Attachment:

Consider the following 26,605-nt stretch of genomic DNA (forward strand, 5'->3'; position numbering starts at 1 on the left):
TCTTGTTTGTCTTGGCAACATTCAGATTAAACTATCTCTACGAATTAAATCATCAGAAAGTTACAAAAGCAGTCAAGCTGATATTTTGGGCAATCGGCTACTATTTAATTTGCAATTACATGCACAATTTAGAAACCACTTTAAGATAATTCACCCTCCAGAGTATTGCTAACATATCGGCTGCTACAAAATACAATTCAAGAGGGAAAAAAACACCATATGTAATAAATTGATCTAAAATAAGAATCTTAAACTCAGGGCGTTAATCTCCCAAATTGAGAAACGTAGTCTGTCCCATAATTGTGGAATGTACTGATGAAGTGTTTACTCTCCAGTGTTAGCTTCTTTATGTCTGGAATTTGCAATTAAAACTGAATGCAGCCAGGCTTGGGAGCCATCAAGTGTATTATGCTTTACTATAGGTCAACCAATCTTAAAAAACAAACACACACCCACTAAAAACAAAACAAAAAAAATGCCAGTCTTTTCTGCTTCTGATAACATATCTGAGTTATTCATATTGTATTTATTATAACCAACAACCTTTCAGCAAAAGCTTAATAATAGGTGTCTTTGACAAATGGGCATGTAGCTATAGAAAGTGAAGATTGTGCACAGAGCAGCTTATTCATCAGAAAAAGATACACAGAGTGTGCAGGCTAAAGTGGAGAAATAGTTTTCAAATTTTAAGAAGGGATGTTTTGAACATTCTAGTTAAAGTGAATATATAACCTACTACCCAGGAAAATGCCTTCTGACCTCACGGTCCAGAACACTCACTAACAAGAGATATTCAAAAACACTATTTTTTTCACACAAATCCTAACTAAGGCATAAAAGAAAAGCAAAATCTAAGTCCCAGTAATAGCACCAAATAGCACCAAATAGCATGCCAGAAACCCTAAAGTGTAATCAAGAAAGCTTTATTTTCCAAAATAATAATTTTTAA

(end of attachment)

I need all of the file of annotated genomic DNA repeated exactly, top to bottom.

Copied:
Consider the following 26,605-nt stretch of genomic DNA (forward strand, 5'->3'; position numbering starts at 1 on the left):
TCTTGTTTGTCTTGGCAACATTCAGATTAAACTATCTCTACGAATTAAATCATCAGAAAGTTACAAAAGCAGTCAAGCTGATATTTTGGGCAATCGGCTACTATTTAATTTGCAATTACATGCACAATTTAGAAACCACTTTAAGATAATTCACCCTCCAGAGTATTGCTAACATATCGGCTGCTACAAAATACAATTCAAGAGGGAAAAAAACACCATATGTAATAAATTGATCTAAAATAAGAATCTTAAACTCAGGGCGTTAATCTCCCAAATTGAGAAACGTAGTCTGTCCCATAATTGTGGAATGTACTGATGAAGTGTTTACTCTCCAGTGTTAGCTTCTTTATGTCTGGAATTTGCAATTAAAACTGAATGCAGCCAGGCTTGGGAGCCATCAAGTGTATTATGCTTTACTATAGGTCAACCAATCTTAAAAAACAAACACACACCCACTAAAAACAAAACAAAAAAAATGCCAGTCTTTTCTGCTTCTGATAACATATCTGAGTTATTCATATTGTATTTATTATAACCAACAACCTTTCAGCAAAAGCTTAATAATAGGTGTCTTTGACAAATGGGCATGTAGCTATAGAAAGTGAAGATTGTGCACAGAGCAGCTTATTCATCAGAAAAAGATACACAGAGTGTGCAGGCTAAAGTGGAGAAATAGTTTTCAAATTTTAAGAAGGGATGTTTTGAACATTCTAGTTAAAGTGAATATATAACCTACTACCCAGGAAAATGCCTTCTGACCTCACGGTCCAGAACACTCACTAACAAGAGATATTCAAAAACACTATTTTTTTCACACAAATCCTAACTAAGGCATAAAAGAAAAGCAAAATCTAAGTCCCAGTAATAGCACCAAATAGCACCAAATAGCATGCCAGAAACCCTAAAGTGTAATCAAGAAAGCTTTATTTTCCAAAATAATAATTTTTAA